strange behaviors

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    Every Creeping Thing: True Tales of Faintly Repulsive Wildlife: “Conniff is a splendid writer–fresh, clear, uncondescending, and with never a false step; one can’t resist quoting him.” (NY Times Book Review)

    The Species Seekers:  Heroes, Fools, and the Mad Pursuit of Life on Earth by Richard Conniff is “a swashbuckling romp” that “brilliantly evokes that just-before Darwin era” (BBC Focus) and “an enduring story bursting at the seams with intriguing, fantastical and disturbing anecdotes” (New Scientist). “This beautifully written book has the verve of an adventure story” (Wall St. Journal)

    Swimming with Piranhas at Feeding Time by Richard Conniff  is “Hilariously informative…This book will remind you why you always wanted to be a naturalist.” (Outside magazine) “Field naturalist Conniff’s animal adventures … are so amusing and full color that they burst right off the page …  a quick and intensely pleasurable read.” (Seed magazine) “Conniff’s poetic accounts of giraffes drifting past like sail boats, and his feeble attempts to educate Vervet monkeys on the wonders of tissue paper will leave your heart and sides aching.  An excellent read.” (BBC Focus magazine)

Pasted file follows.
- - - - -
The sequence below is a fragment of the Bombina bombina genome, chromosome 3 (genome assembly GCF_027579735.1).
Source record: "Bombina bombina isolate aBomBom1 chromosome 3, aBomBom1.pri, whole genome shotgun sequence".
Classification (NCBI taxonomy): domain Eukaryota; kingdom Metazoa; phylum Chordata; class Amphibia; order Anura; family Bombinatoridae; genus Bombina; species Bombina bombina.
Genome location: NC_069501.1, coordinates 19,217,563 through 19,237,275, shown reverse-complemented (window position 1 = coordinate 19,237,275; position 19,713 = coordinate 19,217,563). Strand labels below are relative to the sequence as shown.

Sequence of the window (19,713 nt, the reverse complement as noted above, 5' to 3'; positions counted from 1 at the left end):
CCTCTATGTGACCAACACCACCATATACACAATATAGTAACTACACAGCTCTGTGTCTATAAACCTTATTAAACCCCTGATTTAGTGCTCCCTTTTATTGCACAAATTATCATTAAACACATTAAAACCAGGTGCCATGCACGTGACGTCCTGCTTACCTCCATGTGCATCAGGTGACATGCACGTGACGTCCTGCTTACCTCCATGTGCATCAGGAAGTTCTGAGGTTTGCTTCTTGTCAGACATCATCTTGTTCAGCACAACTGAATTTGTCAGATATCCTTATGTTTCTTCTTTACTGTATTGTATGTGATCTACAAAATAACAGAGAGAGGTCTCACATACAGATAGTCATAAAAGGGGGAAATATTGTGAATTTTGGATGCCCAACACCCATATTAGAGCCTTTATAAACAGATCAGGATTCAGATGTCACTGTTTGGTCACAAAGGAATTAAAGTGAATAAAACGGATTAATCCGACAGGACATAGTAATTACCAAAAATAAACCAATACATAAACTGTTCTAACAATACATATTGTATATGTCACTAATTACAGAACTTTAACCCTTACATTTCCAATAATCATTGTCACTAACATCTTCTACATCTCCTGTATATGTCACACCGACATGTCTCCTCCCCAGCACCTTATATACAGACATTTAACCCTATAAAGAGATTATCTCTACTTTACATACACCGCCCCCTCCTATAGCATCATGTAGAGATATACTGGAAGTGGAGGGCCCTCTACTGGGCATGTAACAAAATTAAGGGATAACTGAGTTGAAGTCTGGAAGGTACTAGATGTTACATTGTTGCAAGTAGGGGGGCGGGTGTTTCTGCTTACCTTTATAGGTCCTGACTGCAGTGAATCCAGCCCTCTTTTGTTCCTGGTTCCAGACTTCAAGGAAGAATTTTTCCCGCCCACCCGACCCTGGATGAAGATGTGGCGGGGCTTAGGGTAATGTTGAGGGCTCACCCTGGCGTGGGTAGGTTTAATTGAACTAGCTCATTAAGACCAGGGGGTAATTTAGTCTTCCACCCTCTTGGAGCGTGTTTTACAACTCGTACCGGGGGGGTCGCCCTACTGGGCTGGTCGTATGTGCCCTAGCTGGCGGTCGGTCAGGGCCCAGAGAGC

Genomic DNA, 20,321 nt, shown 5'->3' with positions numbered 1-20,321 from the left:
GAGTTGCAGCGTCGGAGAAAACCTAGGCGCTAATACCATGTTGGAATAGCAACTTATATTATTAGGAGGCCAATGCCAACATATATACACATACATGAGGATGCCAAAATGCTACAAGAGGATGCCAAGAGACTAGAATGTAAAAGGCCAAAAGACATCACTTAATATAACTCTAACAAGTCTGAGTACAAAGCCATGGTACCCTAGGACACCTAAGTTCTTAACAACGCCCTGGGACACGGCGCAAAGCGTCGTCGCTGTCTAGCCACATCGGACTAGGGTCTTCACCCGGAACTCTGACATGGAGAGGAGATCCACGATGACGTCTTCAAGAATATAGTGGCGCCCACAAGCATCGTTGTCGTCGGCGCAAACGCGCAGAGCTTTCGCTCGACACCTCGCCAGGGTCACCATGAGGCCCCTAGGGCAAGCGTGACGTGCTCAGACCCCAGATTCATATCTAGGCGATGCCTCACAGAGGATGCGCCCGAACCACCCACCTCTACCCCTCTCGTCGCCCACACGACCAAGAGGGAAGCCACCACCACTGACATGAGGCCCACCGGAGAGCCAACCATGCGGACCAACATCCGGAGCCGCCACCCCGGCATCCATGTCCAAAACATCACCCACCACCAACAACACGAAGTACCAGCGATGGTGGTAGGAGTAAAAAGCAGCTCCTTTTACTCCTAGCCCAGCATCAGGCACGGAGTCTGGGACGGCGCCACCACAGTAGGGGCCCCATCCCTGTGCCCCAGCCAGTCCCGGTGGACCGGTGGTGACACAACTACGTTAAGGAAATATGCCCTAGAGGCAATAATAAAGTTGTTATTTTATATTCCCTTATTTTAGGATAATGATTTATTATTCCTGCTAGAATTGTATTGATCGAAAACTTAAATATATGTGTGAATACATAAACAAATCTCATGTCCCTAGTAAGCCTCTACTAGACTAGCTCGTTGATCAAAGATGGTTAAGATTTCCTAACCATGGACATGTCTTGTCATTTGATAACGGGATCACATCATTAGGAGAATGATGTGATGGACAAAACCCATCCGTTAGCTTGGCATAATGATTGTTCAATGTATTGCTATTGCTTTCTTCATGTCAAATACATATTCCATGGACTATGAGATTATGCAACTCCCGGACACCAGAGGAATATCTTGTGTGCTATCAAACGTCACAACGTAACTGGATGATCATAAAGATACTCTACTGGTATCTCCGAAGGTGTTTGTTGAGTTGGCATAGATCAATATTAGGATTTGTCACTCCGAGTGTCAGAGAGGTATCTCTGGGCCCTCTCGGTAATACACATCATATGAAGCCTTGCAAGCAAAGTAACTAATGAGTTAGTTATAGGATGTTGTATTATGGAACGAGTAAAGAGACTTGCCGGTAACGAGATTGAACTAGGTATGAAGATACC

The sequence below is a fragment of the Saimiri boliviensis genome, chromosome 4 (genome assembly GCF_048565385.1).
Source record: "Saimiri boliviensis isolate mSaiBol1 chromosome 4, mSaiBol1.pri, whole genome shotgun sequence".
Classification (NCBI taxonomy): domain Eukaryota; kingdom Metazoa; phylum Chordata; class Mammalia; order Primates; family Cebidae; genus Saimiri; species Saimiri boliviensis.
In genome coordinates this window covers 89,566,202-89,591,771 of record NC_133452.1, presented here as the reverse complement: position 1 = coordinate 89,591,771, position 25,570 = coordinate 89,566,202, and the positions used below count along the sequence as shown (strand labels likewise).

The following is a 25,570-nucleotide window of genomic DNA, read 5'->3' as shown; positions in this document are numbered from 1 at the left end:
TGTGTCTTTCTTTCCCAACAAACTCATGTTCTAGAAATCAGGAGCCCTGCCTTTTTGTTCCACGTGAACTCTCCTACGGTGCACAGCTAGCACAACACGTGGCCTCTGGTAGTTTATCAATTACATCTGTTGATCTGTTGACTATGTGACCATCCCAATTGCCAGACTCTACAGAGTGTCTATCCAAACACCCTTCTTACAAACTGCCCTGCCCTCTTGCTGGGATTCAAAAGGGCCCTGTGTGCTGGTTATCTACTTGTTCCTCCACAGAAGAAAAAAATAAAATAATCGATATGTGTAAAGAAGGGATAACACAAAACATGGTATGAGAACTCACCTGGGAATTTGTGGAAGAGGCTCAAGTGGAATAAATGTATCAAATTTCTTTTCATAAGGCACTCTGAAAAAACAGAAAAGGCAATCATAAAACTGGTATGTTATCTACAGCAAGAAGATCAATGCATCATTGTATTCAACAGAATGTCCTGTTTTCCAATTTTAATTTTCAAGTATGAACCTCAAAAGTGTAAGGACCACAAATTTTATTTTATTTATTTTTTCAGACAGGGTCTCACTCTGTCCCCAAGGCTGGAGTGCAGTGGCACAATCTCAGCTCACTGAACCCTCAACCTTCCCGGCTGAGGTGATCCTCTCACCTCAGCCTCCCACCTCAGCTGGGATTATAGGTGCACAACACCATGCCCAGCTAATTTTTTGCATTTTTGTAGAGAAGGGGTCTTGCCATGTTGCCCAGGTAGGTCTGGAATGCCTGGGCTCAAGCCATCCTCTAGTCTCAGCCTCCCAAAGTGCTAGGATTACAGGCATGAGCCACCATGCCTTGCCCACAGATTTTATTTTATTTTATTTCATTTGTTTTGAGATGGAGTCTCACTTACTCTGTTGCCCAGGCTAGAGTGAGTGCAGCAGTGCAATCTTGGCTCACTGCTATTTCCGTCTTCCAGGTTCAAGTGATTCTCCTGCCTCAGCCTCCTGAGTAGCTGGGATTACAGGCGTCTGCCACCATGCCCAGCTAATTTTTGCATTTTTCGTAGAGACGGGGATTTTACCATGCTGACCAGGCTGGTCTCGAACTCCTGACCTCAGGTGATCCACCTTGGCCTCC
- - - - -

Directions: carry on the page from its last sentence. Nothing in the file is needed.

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Good Morning, Aussies: How Shells Changed the Fate of a Continent

Posted by Richard Conniff on August 5, 2009

Here’s another excerpt from my story about seashells in the August Smithsonian:

The craving for shells was even powerful enough to change the fate of a continent: at the start of the 19th century, when rival French and British expeditions set out for the unknown coasts of Australia, the British moved faster. The French were delayed, one of those on board complained, because their captain was more eager “to discover a new mollusk than a new landmass.” And when the two expeditions met up in 1802 at what is now Encounter Bay, on the south coast of Australia, a French officer complained to the British captain that “if we had not been kept so long picking up shells and catching butterflies…you would not have discovered the south coast before us.” The French went home with their specimens, while the British quickly moved to expand their colony on the island continent.


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